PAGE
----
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Caesarea Maritima is mentioned several times in the Book of Acts. By the early first century C.E., Caesarea was the capital of the Roman province of Judea and the location of the governor’s residence. According to Acts 10, the city was the site of the conversion of the Roman centurion Cornelius. The city is mentioned several times in association with Paul’s missionary journeys and is the location of an early church.
The most important reference to Caesarea Maritima, however, comes in Acts 23–26, where it is the location of Paul’s trial before the Roman governors Felix and Festus and King Herod Agrippa II. After claiming the right of a Roman citizen to be tried before the emperor, Paul began his long journey to Rome from the port at Caesarea. Archaeologically, Caesarea Maritima is also the site of the discovery of the famous “Pilate Stone,” which records a dedicatory inscription by the Roman governor Pontius Pilate who presided over the trial of Jesus.
Construction of the massive city of Caesarea Maritima began in 30 B.C.E., during the reign of Herod the Great, who named the city in honor of Caesar Augustus. Like many of Herod’s construction projects, Caesarea was built to rival the grandest cities in the Roman world. Built over the small Phoenician village of Straton’s Tower, Herod’s city of Caesarea stretched across more than 150 acres. It featured a palace, civil halls, an amphitheater, a hippodrome, aqueducts, a high defense wall, and an exquisite temple dedicated to Rome and Augustus.
Situated between the ancient ports of Jaffa and Dor, Caesarea lay along a 40-mile stretch of inhospitable Mediterranean coastline without any natural harbors. This would not stop Herod, however. As stated by Lindley Vann in a 1983 article in Biblical Archaeology Review:
“The harbor at Caesarea was an engineering marvel. On a stretch of eastern Mediterranean coastline known for its dangers to mariners and lacking sheltered anchorage, Herod built a harbor as large as Piraeus, the port of Athens. Two breakwaters, one on the north and one on the south, with a 60-foot entrance between them, enclosed a protected anchorage. The breakwaters extended as much as 1,500 feet from the shore. Within the main harbor was a sheltered inner harbor.” The harbor, which utilized recently invented Roman concrete, was one of the two or three largest ports in the ancient world, and certainly one of the most advanced.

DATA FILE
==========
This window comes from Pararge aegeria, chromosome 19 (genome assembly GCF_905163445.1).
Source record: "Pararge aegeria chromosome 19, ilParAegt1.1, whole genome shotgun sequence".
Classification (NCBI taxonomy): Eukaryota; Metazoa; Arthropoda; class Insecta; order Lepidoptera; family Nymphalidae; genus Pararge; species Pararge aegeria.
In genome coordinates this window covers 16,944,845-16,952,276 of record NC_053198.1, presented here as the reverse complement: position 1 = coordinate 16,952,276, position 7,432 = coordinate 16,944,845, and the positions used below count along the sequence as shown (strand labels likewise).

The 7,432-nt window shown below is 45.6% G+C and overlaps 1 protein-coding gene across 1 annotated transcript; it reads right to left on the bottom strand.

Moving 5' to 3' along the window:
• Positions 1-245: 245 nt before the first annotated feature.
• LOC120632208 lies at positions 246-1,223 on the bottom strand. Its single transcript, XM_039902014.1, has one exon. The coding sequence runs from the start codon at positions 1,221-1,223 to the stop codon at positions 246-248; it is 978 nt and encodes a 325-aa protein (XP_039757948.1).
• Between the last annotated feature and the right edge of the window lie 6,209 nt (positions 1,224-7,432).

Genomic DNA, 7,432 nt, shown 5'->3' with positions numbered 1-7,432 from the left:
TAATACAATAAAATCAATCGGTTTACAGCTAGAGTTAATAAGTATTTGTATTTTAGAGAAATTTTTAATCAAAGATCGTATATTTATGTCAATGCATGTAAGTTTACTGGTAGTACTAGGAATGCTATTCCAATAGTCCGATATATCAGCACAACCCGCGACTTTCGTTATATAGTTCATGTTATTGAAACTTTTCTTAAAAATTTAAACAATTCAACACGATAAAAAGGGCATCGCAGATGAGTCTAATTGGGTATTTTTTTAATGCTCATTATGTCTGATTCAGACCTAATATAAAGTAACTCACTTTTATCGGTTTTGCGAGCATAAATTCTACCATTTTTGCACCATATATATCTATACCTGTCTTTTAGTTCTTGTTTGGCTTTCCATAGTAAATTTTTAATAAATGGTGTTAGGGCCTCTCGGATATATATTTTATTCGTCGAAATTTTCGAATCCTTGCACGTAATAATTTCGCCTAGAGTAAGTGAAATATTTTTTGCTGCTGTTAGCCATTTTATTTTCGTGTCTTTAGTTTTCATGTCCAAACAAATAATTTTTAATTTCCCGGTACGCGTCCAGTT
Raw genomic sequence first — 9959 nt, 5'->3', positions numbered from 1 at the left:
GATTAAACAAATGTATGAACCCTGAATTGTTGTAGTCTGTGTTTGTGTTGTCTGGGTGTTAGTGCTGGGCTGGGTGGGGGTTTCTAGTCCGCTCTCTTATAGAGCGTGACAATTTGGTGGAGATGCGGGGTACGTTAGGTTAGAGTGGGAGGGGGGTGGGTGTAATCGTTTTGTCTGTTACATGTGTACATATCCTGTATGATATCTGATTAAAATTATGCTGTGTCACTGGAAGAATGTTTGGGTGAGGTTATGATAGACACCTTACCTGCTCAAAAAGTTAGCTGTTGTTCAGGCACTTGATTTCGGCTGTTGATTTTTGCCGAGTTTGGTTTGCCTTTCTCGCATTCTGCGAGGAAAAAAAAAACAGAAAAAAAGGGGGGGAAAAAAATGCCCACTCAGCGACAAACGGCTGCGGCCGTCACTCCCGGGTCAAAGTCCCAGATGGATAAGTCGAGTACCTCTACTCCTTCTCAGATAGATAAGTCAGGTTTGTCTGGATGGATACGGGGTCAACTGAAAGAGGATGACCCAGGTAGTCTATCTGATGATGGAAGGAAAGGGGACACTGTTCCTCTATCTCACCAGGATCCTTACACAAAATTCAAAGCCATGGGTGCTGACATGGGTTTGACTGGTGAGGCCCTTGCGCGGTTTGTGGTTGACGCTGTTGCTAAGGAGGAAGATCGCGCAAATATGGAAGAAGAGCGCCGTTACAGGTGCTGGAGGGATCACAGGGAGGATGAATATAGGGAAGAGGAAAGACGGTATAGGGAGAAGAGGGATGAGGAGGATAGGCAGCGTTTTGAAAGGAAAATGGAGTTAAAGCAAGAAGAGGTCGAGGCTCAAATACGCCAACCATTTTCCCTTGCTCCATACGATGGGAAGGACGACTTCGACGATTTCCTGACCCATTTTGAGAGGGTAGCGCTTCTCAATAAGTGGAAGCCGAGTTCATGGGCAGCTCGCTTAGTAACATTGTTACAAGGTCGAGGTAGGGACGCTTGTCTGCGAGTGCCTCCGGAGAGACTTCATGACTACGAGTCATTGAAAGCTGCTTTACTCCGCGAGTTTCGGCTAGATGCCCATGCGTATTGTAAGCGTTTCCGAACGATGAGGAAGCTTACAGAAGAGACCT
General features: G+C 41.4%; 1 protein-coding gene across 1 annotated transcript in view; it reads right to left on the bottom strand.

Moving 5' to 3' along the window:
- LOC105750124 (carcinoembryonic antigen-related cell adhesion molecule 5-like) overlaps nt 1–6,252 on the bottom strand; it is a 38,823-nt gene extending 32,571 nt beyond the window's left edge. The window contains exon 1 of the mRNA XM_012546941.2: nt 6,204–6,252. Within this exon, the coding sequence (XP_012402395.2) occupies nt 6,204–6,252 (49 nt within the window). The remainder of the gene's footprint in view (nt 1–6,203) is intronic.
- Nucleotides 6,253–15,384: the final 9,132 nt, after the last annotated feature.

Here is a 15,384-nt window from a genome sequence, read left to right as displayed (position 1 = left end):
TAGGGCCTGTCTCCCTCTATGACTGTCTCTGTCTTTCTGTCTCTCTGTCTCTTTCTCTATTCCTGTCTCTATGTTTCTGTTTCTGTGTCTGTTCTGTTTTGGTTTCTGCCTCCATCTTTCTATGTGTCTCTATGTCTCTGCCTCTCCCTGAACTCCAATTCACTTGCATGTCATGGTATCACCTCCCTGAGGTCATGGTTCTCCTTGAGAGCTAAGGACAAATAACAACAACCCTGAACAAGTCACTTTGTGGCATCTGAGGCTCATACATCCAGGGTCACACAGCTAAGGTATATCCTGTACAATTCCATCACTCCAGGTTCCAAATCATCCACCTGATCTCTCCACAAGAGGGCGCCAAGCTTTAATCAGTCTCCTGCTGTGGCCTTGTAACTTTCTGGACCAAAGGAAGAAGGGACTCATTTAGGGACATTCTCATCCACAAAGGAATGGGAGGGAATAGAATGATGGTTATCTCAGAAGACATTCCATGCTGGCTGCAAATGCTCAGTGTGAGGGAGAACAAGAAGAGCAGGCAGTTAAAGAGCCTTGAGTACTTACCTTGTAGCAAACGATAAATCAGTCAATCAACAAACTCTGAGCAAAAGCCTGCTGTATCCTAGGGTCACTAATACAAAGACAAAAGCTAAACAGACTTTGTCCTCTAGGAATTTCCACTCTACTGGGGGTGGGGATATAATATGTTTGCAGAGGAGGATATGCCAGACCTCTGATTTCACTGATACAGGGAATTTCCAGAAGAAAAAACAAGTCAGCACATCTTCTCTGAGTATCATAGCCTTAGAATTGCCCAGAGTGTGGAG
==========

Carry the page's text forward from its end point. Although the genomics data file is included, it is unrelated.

When Judea became a Roman province in 6 C.E., Caesarea Maritima replaced Jerusalem as the provincial capital. Likewise, in 135, following the Bar Kokhba Revolt, it would become the capital of the Roman province of Syria Palaestina, and later the capital of Palaestina Prima. The city flourished during the Roman and Byzantine periods (first–seventh centuries C.E.) and was larger than Jerusalem. During this time, the city greatly expanded, adding new walls, aqueducts, a second hippodrome, and more. The city was an important Christian center during this time as well.
Caesarea Maritima was conquered and partly destroyed by Muslim forces in 640 C.E. During the Early Islamic period (634–1099 C.E.), the city is thought to have experienced an economic and social decline, losing its status as a provincial capital, though new excavations aim to improve scholarly understanding of the city’s role during this period. In 1101, the Crusaders conquered Caesarea and built a small harbor in the area of the former Herodian harbor. However, in 1291, the city was once again conquered, this time by the Mamluk Sultan Al-Malik Al-Ashraf. Afterwards, the city was largely destroyed and eventually deserted until it was eventually resettled as a small fishing village in the late 19th century.
This article was first published in Bible History Daily on January 24, 2022.
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